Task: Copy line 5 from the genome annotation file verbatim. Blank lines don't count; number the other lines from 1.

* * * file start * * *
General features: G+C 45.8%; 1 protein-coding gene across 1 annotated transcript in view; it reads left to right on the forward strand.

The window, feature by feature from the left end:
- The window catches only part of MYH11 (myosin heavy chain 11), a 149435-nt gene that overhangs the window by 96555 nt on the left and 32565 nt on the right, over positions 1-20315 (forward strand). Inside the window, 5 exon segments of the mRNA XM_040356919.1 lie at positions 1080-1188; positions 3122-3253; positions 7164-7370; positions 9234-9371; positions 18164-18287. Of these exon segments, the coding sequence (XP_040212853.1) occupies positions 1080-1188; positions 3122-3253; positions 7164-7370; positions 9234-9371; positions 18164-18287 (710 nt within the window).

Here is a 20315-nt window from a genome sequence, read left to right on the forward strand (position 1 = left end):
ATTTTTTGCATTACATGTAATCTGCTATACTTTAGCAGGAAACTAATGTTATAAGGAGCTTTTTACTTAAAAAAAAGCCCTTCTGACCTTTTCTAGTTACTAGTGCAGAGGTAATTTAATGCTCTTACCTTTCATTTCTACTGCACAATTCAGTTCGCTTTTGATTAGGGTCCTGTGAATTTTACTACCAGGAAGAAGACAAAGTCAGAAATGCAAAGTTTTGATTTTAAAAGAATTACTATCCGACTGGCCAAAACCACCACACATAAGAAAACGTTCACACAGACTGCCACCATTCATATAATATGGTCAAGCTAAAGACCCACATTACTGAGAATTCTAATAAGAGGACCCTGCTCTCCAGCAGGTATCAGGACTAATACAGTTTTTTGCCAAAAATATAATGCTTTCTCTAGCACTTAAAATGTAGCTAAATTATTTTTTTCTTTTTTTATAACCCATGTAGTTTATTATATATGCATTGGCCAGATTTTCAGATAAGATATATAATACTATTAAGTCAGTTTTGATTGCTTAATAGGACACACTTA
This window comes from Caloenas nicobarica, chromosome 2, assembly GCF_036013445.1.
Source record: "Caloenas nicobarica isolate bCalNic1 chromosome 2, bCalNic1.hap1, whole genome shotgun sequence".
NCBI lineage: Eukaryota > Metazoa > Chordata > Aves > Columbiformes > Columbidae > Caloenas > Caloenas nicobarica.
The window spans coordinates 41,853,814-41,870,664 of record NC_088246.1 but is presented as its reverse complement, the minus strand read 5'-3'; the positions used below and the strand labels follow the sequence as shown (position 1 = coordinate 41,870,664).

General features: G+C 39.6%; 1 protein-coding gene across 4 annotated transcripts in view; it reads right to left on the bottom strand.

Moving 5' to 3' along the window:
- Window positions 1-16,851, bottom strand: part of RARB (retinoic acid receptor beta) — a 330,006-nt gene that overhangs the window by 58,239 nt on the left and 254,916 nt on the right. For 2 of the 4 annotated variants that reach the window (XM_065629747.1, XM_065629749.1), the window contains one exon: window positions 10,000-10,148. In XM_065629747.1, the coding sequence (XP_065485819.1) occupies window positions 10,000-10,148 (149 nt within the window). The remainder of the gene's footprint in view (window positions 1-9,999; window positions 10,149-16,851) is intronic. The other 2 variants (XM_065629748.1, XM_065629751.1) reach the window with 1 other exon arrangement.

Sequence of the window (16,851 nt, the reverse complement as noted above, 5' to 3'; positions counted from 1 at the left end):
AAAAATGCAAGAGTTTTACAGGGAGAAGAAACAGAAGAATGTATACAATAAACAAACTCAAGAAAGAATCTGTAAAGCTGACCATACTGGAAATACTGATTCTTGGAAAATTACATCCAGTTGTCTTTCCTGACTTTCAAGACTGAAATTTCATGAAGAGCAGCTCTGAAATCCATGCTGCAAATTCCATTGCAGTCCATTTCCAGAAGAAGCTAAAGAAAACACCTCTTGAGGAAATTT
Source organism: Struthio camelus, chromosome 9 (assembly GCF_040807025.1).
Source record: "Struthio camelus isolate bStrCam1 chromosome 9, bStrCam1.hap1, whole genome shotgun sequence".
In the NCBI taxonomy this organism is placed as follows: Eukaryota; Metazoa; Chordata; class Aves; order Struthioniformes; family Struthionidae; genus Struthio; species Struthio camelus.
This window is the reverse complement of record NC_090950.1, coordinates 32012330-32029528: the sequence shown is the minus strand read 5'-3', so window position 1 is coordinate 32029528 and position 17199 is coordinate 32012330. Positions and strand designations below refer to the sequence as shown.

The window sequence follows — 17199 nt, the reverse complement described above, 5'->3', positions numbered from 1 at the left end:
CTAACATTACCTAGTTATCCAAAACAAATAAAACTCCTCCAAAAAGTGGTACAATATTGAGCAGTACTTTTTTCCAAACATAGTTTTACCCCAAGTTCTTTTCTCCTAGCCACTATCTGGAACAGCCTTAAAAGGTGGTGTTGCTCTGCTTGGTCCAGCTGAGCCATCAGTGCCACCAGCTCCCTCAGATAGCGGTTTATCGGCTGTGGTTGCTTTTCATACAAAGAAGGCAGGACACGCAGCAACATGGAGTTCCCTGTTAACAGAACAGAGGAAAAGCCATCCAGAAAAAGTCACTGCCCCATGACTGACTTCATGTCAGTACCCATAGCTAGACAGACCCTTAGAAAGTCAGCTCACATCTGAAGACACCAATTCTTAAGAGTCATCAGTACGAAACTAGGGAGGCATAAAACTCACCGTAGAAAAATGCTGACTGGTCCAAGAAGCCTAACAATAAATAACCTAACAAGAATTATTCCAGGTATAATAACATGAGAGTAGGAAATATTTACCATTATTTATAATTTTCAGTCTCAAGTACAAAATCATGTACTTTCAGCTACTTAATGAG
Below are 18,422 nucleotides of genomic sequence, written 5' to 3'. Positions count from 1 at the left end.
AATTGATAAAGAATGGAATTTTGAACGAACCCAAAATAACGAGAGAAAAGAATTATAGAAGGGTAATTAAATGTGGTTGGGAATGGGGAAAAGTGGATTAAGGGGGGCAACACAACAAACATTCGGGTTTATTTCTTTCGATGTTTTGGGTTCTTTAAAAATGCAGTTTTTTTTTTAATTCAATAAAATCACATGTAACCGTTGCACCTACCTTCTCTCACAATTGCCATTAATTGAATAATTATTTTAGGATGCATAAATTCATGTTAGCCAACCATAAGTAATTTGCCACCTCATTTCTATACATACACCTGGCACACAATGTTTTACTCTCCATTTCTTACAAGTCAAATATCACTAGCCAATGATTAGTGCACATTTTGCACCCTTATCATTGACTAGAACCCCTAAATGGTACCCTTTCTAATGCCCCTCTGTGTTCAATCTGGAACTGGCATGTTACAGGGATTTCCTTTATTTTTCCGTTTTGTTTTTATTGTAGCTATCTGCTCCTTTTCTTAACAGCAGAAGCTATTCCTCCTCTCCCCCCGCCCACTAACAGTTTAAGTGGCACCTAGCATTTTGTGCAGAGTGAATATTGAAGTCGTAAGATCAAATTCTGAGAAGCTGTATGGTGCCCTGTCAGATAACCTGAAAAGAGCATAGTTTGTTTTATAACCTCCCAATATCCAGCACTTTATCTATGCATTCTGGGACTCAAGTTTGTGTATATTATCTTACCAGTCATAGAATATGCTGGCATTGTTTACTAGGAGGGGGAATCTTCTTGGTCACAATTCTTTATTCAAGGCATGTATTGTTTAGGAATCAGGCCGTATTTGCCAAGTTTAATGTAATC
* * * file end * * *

ATTTTTTGCATTACATGTAATCTGCTATACTTTAGCAGGAAACTAATGTTATAAGGAGCTTTTTACTTAAAAAAAAGCCCTTCTGACCTTTTCTAGTTACTAGTGCAGAGGTAATTTAATGCTCTTACCTTTCATTTCTACTGCACAATTCAGTTCGCTTTTGATTAGGGTCCTGTGAATTTTACTACCAGGAAGAAGACAAAGTCAGAAATGCAAAGTTTTGATTTTAAAAGAATTACTATCCGACTGGCCAAAACCACCACACATAAGAAAACGTTCACACAGACTGCCACCATTCATATAATATGGTCAAGCTAAAGACCCACATTACTGAGAATTCTAATAAGAGGACCCTGCTCTCCAGCAGGTATCAGGACTAATACAGTTTTTTGCCAAAAATATAATGCTTTCTCTAGCACTTAAAATGTAGCTAAATTATTTTTTTCTTTTTTTATAACCCATGTAGTTTATTATATATGCATTGGCCAGATTTTCAGATAAGATATATAATACTATTAAGTCAGTTTTGATTGCTTAATAGGACACACTTA